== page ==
Spike Lee compels viewers to look at the chasm between racial equality and the expendability of Black bodies from past to present-day scenarios in the Netflix drama "Da 5 Bloods."  

"Da 5 Bloods" holds a magnifying glass to the interconnections of the world and people. Set to a variety of Marvin Gaye's political message songs from the early '70s, the film is not the typical white-washed war movie. It is jarring and captivating early on. It makes you uncomfortable.

The film follows four Black veterans returning to Vietnam on a mission to find buried treasure and their dead commander, Stormin' Norman (Chadwick Boseman) remains. The veterans — called the Bloods — journey in the Vietnam jungle reveals the long-term ramifications that the war brought.

In the first hour, you casually get to know the Bloods and their complex personalities. Paul (Delroy Lindo), Eddie (Norm Lewis), Melvin (Isiah Whitlock, Jr.) and Otis (Clarke Peters) work well together as an ensemble and balance sad truths with comedic reliefs. The Black man's narrative of the Vietnam War is contextualized with archival news reports, still photographs and footage. Shared trauma hauntingly connects the Bloods.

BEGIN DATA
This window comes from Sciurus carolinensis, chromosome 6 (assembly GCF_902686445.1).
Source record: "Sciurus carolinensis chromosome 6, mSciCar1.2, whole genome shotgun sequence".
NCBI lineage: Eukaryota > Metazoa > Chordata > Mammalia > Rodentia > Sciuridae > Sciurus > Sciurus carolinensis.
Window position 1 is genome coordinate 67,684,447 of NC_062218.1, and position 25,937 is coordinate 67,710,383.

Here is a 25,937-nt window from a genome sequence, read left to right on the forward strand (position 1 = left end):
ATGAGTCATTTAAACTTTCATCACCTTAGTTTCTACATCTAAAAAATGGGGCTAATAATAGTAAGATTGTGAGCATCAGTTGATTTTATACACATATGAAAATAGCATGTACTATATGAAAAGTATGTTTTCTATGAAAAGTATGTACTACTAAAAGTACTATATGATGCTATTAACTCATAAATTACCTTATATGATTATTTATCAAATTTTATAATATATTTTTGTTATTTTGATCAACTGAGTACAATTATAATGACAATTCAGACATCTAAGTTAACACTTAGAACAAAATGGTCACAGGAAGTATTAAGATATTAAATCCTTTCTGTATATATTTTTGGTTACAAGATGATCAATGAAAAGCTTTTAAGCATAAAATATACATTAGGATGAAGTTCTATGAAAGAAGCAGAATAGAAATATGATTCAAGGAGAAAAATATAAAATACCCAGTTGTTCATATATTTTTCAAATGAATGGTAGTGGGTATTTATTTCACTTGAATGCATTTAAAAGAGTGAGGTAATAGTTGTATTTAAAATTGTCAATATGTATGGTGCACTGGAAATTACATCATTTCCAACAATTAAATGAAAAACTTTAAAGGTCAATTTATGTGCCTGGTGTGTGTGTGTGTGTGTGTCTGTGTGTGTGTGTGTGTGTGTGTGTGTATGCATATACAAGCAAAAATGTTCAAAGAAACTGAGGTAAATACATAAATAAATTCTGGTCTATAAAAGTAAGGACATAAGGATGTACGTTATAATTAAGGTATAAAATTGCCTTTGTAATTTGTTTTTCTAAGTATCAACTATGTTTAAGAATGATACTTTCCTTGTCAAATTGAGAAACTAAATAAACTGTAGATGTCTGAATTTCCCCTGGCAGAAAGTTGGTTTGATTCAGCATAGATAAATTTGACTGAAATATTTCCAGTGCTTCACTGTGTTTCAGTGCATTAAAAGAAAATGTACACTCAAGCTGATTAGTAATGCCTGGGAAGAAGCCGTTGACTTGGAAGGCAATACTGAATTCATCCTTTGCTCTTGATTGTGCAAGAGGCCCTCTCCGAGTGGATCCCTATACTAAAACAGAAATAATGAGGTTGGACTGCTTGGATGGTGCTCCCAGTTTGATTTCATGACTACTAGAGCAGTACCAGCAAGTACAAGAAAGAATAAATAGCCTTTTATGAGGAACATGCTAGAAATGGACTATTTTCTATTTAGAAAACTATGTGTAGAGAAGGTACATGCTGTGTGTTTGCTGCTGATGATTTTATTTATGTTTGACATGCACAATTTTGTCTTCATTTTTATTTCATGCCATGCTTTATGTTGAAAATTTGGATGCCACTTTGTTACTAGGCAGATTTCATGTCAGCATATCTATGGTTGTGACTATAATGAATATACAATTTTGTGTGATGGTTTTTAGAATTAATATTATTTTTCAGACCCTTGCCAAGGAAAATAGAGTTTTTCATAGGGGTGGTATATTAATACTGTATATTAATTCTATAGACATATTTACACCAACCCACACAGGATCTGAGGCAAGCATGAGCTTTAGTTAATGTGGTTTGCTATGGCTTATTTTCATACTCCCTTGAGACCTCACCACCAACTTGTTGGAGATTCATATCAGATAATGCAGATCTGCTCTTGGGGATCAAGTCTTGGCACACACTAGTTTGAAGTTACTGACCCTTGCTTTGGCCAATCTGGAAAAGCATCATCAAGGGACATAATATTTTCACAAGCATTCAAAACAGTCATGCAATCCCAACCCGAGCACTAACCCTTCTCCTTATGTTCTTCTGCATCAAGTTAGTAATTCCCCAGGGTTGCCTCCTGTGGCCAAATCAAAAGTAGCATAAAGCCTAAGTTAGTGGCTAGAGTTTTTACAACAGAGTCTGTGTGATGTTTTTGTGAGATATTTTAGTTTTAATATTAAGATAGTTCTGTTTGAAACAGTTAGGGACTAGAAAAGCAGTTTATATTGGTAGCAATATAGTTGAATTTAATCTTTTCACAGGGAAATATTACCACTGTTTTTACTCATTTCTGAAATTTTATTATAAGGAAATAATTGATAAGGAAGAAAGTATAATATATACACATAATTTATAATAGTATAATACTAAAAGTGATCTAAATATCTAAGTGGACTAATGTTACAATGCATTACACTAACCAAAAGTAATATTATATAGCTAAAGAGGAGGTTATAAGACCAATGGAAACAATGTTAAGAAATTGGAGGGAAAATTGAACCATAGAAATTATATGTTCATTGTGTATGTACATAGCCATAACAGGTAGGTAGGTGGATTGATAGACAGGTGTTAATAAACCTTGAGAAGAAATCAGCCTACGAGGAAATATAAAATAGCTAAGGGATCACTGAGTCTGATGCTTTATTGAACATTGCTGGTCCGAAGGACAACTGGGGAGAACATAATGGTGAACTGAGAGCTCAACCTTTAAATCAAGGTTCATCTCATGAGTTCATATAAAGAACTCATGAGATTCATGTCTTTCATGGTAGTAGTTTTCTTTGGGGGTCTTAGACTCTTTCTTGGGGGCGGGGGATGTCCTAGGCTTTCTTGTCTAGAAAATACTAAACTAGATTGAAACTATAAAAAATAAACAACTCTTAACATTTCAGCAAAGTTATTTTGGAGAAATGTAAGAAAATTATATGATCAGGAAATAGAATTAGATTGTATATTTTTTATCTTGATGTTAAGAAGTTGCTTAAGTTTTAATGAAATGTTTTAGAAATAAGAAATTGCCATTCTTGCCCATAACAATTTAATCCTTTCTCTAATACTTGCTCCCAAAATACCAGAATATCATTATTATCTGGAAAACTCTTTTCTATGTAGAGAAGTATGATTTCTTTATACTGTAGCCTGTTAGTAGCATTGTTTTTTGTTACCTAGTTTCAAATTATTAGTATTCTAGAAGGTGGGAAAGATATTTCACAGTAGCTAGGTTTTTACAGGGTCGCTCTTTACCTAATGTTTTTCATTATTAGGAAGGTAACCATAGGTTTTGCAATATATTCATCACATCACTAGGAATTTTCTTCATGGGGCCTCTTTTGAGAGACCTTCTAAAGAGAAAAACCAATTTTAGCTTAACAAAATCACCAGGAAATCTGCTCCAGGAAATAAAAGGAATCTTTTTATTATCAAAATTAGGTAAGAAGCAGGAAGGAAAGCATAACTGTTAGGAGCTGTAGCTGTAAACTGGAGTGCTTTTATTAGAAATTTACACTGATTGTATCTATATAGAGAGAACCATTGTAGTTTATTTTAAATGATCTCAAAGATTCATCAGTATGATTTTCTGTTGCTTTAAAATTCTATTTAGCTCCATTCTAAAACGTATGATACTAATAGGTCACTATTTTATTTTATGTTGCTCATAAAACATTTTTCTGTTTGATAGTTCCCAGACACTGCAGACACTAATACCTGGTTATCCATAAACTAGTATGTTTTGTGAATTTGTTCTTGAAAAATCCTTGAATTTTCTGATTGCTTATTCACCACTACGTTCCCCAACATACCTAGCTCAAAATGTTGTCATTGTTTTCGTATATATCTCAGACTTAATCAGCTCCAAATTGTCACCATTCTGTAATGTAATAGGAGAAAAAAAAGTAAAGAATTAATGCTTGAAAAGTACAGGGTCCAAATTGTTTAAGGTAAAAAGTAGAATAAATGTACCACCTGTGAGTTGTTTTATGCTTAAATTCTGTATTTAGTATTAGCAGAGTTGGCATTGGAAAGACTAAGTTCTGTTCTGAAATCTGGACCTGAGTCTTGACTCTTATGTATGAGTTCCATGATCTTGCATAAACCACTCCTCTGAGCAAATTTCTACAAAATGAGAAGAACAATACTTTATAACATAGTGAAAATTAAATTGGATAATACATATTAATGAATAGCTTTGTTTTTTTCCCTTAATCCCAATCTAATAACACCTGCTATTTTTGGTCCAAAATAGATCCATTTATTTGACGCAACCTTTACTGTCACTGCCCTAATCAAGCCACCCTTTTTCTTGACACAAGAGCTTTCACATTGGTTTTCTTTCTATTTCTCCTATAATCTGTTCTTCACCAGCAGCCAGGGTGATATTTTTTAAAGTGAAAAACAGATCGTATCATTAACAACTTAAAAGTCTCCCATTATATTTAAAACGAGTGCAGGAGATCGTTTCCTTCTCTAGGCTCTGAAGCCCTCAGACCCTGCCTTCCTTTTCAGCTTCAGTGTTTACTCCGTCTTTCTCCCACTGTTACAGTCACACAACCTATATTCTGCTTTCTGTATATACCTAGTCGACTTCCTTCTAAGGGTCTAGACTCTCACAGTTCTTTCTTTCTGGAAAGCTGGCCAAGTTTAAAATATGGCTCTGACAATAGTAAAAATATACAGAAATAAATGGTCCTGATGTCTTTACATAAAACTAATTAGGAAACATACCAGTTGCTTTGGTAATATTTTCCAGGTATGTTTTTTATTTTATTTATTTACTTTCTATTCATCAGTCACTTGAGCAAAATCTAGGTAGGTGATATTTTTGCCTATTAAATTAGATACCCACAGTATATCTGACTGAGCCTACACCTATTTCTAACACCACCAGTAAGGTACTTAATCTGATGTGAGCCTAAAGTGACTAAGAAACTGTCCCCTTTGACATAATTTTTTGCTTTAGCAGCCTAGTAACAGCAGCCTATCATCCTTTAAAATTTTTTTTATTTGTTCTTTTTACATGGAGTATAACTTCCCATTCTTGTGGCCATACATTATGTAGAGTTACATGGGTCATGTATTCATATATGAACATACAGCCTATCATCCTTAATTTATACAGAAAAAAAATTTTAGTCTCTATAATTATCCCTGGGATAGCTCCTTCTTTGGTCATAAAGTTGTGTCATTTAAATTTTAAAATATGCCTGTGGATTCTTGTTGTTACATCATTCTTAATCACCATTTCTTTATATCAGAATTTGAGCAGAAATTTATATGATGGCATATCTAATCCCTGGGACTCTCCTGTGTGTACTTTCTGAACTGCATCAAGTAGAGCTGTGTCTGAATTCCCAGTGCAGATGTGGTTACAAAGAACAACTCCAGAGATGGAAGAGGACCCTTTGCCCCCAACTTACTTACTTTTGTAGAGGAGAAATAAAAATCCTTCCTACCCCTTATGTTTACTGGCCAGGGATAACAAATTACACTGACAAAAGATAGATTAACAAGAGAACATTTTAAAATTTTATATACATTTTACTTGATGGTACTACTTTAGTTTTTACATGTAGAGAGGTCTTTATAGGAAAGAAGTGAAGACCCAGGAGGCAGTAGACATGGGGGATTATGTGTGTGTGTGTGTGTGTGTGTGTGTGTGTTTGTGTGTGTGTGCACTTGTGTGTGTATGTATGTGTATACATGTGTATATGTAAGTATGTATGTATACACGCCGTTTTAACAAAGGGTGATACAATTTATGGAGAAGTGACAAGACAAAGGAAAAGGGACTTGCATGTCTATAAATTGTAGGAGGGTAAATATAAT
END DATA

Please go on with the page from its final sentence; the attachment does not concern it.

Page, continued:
By the second hour, Spike Lee starts to show the goriness and the unpredictability of war. From stepping on buried land mines to shootouts, nothing was left to the imagination. By the time you could process the death of one character, someone else would die. 

Lindo, who plays Paul, delivers a remarkable performance in grasping the mind's fragility and how for some the war never ends. In Spike Lee fashion, he breaks the fourth wall and delivers a triggering soliloquy induced by his PTSD and a snake venom bite. 

Although, some sequences and scenes are carried on for far too long and the switching of the aspect ratio can take you out of the moment "Da 5 Bloods" hits a political nerve. It questions how a better future can exist if past issues remain present. 

"Da 5 Bloods" is rated R and is available for streaming on Netflix.

 

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